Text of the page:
The day that changed my life forever started with a beautiful dawn. I greeted the sunrise by facing east and making the first of my five daily prayers to Allah. It was the spring of 1994, at the end of the dry season. I was about twelve years old (our tribe keep no record of birthdays). After prayers, I got ready to go to school. It would take me an hour to walk there and an hour back again. I was studying hard because I wanted to be a doctor when I grew up.
This was a big dream for a simple, African girl like me. I come from the Nuba tribe, in the Nuba Mountains of Sudan, one of the remotest places on earth. I lived in a village of mud huts with grass-thatch roofs, nestled in a fold of the big hills. My tribe are all hunters and farmers and most of them are Muslims. My father had a herd of fifty cattle, which meant that he wasn't a rich man, but he wasn't poor either.
After a day's hard study at school, I came home and did my chores. Then my mother cooked the evening meal. My father had been out in the fields getting the harvest in and my brothers had been helping him, so they were all very hungry. When we had finished eating, we went out into the yard to listen to my father's stories. I remember sitting around the fire in the yard laughing and laughing. He was a very funny man, my father, a real joker. I loved all my family dearly.
It was a cold night so we did not stay out for long. I went to bed as I always did, cuddling up to my father. There was a fire burning in the middle of the hut to keep us warm all night long. My little cat Uran curled up on my tummy. My mother lay on her bed, across the fire from us. Soon, we were all fast asleep. But we hadn't been sleeping long when, suddenly, there was a terrible commotion outside. I woke up, startled, to see an eerie, orange light flickering over the inside of the hut.
"Ook tom gua!" my father shouted, jumping up. "Fire! Fire in the village!"
We ran to the doorway to see flames reaching skyward towards the far end of the village. At first, we thought that someone must have accidentally set their hut alight. It did happen quite often in our village. But then, we caught sight of people running among the huts with flaming torches in their hands. I saw them throwing these firebrands onto hut roofs, which burst into flames. The people inside came running out, but they were attacked by these men and dragged to the ground.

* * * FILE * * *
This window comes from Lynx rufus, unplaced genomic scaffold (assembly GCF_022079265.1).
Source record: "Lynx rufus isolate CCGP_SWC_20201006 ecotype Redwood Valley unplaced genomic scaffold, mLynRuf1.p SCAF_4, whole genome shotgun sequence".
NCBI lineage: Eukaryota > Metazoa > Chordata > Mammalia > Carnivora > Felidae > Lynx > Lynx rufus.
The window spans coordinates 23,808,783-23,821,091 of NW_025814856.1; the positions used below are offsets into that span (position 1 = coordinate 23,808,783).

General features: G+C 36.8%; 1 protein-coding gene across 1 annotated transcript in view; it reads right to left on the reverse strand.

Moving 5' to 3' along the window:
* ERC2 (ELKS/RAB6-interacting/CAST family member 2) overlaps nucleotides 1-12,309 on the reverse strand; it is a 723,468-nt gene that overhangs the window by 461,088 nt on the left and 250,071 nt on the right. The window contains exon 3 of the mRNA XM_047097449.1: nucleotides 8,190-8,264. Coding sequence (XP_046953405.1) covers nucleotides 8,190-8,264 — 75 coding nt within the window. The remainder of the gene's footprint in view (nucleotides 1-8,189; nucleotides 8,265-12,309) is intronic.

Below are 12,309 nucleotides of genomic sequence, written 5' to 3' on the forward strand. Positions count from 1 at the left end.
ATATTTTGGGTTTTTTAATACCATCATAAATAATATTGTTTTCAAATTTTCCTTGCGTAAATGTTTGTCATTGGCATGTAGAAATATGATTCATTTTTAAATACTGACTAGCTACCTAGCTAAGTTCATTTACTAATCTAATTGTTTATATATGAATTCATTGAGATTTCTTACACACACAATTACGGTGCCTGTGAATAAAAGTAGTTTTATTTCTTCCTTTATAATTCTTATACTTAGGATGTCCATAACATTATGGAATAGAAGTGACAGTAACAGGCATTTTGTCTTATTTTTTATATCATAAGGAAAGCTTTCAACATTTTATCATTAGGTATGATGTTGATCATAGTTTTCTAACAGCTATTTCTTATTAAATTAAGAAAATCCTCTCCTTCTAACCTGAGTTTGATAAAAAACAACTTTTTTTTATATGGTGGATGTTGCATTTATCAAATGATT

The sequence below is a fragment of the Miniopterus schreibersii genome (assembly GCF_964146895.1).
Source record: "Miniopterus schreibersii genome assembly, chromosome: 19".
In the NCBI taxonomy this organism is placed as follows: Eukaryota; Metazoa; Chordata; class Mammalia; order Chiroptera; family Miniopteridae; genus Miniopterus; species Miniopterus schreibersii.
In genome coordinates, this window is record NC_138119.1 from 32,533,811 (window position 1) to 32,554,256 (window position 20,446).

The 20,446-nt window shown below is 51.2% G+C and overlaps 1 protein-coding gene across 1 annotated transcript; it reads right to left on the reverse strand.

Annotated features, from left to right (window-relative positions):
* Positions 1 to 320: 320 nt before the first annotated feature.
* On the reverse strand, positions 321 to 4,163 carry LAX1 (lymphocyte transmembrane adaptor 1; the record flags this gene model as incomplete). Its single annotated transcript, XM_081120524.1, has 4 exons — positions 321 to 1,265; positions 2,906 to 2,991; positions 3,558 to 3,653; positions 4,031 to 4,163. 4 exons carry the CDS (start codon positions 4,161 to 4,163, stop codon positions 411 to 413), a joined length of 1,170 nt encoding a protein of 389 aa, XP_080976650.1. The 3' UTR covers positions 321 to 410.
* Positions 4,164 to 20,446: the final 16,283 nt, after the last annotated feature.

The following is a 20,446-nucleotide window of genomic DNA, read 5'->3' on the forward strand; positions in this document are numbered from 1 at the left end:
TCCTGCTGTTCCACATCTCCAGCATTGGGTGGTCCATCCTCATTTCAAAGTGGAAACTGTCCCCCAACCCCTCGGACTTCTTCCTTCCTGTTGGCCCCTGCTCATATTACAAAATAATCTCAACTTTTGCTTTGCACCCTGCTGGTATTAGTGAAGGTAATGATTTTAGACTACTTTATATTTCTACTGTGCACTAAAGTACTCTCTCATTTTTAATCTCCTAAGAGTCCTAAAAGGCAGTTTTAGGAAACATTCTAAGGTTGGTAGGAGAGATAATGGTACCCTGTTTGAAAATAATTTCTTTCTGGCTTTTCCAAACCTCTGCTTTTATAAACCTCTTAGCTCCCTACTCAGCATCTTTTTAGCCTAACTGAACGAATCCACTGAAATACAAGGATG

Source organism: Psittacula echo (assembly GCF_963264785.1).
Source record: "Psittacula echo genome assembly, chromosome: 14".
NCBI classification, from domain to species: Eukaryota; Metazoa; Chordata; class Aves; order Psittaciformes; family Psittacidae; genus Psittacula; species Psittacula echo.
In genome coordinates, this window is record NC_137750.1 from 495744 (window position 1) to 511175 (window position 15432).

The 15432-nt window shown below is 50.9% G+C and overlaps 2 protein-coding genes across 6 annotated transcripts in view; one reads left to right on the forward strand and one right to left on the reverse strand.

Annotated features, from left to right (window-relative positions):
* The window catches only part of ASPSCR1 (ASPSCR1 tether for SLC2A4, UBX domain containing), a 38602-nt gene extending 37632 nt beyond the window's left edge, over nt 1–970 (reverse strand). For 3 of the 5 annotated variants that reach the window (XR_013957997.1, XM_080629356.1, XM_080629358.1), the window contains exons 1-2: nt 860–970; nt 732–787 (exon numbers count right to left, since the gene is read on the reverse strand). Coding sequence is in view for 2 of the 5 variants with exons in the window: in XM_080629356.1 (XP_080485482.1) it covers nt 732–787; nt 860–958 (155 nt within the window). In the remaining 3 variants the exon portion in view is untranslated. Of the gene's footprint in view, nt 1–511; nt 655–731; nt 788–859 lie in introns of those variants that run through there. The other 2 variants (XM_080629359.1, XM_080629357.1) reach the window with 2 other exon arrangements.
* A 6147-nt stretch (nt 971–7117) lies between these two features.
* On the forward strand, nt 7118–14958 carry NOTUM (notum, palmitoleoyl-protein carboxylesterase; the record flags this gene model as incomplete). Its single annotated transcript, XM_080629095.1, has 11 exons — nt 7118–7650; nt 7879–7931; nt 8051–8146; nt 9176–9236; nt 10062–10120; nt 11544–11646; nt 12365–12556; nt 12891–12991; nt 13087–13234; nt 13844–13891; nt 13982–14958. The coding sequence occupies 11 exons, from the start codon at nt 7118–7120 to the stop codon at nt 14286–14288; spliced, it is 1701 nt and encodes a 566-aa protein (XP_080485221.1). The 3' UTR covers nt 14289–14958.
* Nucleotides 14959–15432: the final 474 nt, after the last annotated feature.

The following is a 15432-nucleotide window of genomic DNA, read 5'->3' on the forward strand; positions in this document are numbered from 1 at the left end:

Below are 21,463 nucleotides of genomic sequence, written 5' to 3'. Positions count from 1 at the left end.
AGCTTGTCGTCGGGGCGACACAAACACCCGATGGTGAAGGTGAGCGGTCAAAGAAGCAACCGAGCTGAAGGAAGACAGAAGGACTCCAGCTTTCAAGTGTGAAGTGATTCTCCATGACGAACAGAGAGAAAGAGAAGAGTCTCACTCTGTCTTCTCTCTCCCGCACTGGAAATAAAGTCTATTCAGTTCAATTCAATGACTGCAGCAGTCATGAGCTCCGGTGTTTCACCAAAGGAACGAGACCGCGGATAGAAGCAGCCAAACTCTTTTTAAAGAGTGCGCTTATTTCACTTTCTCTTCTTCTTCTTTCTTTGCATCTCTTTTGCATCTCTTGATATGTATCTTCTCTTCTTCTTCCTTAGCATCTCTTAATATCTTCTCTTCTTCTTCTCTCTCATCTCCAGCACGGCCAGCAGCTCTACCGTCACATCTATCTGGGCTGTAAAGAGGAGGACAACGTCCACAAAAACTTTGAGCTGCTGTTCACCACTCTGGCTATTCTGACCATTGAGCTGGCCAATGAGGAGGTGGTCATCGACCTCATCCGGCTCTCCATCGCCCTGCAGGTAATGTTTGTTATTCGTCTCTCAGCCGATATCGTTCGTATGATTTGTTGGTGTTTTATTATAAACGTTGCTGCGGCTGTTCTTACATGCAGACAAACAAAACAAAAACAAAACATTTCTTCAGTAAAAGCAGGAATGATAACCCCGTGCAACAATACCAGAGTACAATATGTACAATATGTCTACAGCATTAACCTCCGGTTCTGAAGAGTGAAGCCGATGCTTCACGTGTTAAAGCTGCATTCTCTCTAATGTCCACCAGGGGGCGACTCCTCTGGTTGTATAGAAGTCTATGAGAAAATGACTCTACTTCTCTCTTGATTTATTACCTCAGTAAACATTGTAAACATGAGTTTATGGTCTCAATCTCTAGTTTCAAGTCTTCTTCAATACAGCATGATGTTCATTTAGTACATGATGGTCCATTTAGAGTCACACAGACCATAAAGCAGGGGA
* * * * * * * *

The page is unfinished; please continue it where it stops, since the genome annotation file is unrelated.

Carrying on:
"Mujahedin!" my father yelled. "Arab raiders! The Mujahedin are in the village!"
I still didn't really understand what was happening and I was frozen with fear. Then my father grabbed me by the arm.
"Go lore okone!? Go lore okone?!" he shouted, "Where can we run? Where can we run?"
I could feel my mother standing close to me, trembling. I was terrified. I had Uran clutched in one arm and my father's hand in the other. Then we started to run.
"Run to the hills," my father shouted. "Follow me! Run! Run!"
We ran through scenes from your worst nightmare - my father leading, me following clutching his hand tightly and my mother right behind us. I still held Uran in one arm. There were so many huts on fire, the whole night sky was lit up with the flames. Women and children were running in all directions, crying and screaming in confusion and terror. I saw the raiders cutting peoples' throats, their curved daggers glinting in the firelight. I saw them grabbing hold of children and pulling them out of their parents' arms.
"If anyone tries to grab you, hold onto me for dear life, Mende!" my father yelled.
Through the smoke and the flames I realized that my father was heading for the nearest mountain. But as we approached the cover of the forest and the hills, we noticed a ragged line of Mujahedin on horseback up ahead. They were brandishing swords at us and looked completely different from the men in our tribe. They had wild, staring eyes, long scraggy beards and they wore ripped, dirty clothes. They had blocked the only obvious escape route. I could see terrified villagers running toward their trap. As they caught sight of the ambush, the villagers started screaming and turned back, trying to find some other way to escape. There was complete chaos and terror and the sound of gunfire.
Copyright 2003 by Mende Nazer and Damien Lewis. All rights reserved.
Blood at the Root
"A gripping, timely, and important examination of American racism."
- PW Starred Review
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